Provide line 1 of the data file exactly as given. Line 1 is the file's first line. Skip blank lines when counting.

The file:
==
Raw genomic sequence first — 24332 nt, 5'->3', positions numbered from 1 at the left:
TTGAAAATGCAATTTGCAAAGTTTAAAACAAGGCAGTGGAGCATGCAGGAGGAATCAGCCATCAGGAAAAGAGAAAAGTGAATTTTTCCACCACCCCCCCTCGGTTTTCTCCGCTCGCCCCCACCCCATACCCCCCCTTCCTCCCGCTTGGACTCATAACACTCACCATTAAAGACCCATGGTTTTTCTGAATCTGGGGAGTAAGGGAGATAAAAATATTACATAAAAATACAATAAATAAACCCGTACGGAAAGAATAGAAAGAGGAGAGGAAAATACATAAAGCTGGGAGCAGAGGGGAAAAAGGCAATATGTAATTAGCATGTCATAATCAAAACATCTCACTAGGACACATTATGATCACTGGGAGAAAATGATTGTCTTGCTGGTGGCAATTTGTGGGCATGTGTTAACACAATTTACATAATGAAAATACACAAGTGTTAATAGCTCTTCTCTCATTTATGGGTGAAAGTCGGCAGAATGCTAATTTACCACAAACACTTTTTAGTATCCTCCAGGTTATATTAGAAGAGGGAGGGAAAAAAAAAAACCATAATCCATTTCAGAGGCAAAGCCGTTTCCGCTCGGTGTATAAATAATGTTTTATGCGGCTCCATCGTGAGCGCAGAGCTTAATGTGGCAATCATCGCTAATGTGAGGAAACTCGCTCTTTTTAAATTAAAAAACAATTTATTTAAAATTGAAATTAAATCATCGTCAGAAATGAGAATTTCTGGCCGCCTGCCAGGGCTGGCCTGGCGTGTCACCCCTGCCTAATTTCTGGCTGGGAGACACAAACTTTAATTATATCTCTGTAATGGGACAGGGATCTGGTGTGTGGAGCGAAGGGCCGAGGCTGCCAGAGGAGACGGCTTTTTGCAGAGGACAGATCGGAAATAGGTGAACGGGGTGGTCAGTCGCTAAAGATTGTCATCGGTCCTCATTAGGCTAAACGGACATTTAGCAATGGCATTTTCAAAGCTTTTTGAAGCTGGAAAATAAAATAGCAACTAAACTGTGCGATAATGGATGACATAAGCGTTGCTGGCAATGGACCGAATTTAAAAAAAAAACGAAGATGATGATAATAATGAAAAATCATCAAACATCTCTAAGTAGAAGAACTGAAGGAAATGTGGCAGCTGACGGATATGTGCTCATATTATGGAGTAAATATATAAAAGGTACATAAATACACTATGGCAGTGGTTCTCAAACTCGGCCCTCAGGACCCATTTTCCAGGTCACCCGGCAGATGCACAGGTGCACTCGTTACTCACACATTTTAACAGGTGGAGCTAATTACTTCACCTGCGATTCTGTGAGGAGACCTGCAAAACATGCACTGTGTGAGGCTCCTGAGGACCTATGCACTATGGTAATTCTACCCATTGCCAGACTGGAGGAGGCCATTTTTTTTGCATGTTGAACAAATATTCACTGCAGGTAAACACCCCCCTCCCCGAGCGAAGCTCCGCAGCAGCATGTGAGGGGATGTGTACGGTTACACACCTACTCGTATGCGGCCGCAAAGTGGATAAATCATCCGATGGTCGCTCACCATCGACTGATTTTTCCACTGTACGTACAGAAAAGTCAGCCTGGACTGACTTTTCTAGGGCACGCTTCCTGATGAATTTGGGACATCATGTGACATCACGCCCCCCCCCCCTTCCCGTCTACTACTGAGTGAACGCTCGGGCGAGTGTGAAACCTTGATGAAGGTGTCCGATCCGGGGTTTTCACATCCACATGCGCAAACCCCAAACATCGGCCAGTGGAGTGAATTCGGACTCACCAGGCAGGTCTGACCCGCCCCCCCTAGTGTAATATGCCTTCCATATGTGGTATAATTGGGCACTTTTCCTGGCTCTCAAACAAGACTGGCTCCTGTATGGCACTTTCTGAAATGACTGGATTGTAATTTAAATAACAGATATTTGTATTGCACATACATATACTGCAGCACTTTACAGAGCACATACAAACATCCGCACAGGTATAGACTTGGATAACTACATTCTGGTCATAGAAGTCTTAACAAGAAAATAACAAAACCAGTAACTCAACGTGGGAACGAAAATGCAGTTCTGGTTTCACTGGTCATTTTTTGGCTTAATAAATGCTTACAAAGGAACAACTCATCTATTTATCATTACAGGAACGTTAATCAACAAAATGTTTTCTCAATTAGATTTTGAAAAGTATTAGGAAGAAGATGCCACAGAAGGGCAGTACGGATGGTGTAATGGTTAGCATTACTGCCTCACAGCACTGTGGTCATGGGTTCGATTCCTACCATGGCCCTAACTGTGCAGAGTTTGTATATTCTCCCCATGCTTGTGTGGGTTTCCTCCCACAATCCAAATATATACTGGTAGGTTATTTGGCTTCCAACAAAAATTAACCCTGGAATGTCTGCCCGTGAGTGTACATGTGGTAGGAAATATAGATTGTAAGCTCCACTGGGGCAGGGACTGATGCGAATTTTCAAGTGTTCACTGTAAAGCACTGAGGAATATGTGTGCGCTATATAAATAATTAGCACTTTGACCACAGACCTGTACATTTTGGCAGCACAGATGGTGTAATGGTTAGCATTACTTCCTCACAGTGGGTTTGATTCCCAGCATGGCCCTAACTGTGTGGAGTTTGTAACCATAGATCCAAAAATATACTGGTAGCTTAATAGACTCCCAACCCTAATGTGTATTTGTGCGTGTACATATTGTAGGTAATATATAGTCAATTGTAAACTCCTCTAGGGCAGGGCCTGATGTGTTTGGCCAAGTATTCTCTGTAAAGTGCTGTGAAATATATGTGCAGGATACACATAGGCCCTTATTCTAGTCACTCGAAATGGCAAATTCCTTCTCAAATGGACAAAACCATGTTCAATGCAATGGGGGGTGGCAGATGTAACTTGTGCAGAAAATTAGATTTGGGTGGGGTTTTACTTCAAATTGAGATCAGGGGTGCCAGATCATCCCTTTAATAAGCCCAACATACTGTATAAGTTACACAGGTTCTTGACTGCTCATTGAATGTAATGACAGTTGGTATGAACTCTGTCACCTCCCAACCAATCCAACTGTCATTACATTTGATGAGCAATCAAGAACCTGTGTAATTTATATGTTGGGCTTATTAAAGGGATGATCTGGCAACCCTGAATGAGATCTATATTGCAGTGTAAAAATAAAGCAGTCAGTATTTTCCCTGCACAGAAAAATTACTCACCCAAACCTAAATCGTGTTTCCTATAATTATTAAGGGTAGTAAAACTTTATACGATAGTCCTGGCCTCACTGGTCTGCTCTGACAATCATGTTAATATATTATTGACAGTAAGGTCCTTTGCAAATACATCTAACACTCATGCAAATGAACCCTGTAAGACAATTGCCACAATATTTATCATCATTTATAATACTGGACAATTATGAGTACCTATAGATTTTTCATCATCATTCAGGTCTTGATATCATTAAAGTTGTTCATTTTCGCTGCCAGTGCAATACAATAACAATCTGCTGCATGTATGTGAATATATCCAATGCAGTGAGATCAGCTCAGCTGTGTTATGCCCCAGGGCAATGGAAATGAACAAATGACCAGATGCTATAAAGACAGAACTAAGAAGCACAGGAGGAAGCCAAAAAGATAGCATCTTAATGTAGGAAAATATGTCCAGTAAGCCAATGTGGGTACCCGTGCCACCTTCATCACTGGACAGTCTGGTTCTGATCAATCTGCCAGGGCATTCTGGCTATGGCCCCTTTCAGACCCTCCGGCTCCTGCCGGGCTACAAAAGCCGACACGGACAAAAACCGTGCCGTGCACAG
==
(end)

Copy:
Raw genomic sequence first — 24332 nt, 5'->3', positions numbered from 1 at the left: